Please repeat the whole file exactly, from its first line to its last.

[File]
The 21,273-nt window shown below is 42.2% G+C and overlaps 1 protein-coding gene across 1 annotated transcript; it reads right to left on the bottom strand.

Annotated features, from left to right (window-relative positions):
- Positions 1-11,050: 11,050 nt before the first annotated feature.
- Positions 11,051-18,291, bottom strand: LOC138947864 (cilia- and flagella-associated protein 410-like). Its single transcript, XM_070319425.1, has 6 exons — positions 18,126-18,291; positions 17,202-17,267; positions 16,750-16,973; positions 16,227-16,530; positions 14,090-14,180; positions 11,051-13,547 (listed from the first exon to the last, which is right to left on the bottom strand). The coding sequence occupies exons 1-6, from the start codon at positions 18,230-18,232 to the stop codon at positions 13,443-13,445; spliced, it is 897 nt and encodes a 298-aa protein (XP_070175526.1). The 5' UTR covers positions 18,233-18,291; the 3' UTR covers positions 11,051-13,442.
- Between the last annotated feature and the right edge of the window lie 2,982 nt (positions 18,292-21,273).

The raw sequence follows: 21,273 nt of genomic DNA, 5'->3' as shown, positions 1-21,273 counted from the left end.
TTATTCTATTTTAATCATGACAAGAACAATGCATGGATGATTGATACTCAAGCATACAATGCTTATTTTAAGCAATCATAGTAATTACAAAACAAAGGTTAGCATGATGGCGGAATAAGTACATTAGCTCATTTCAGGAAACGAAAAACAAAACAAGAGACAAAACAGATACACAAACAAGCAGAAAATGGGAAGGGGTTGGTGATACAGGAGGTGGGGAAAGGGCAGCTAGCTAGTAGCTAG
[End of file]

The 21,273-nt window shown below is 42.2% G+C and overlaps 1 protein-coding gene across 1 annotated transcript; it reads right to left on the bottom strand.

Annotated features, from left to right (window-relative positions):
- Positions 1-11,050: 11,050 nt before the first annotated feature.
- Positions 11,051-18,291, bottom strand: LOC138947864 (cilia- and flagella-associated protein 410-like). Its single transcript, XM_070319425.1, has 6 exons — positions 18,126-18,291; positions 17,202-17,267; positions 16,750-16,973; positions 16,227-16,530; positions 14,090-14,180; positions 11,051-13,547 (listed from the first exon to the last, which is right to left on the bottom strand). The coding sequence occupies exons 1-6, from the start codon at positions 18,230-18,232 to the stop codon at positions 13,443-13,445; spliced, it is 897 nt and encodes a 298-aa protein (XP_070175526.1). The 5' UTR covers positions 18,233-18,291; the 3' UTR covers positions 11,051-13,442.
- Between the last annotated feature and the right edge of the window lie 2,982 nt (positions 18,292-21,273).

The raw sequence follows: 21,273 nt of genomic DNA, 5'->3' as shown, positions 1-21,273 counted from the left end.
TTATTCTATTTTAATCATGACAAGAACAATGCATGGATGATTGATACTCAAGCATACAATGCTTATTTTAAGCAATCATAGTAATTACAAAACAAAGGTTAGCATGATGGCGGAATAAGTACATTAGCTCATTTCAGGAAACGAAAAACAAAACAAGAGACAAAACAGATACACAAACAAGCAGAAAATGGGAAGGGGTTGGTGATACAGGAGGTGGGGAAAGGGCAGCTAGCTAGTAGCTAG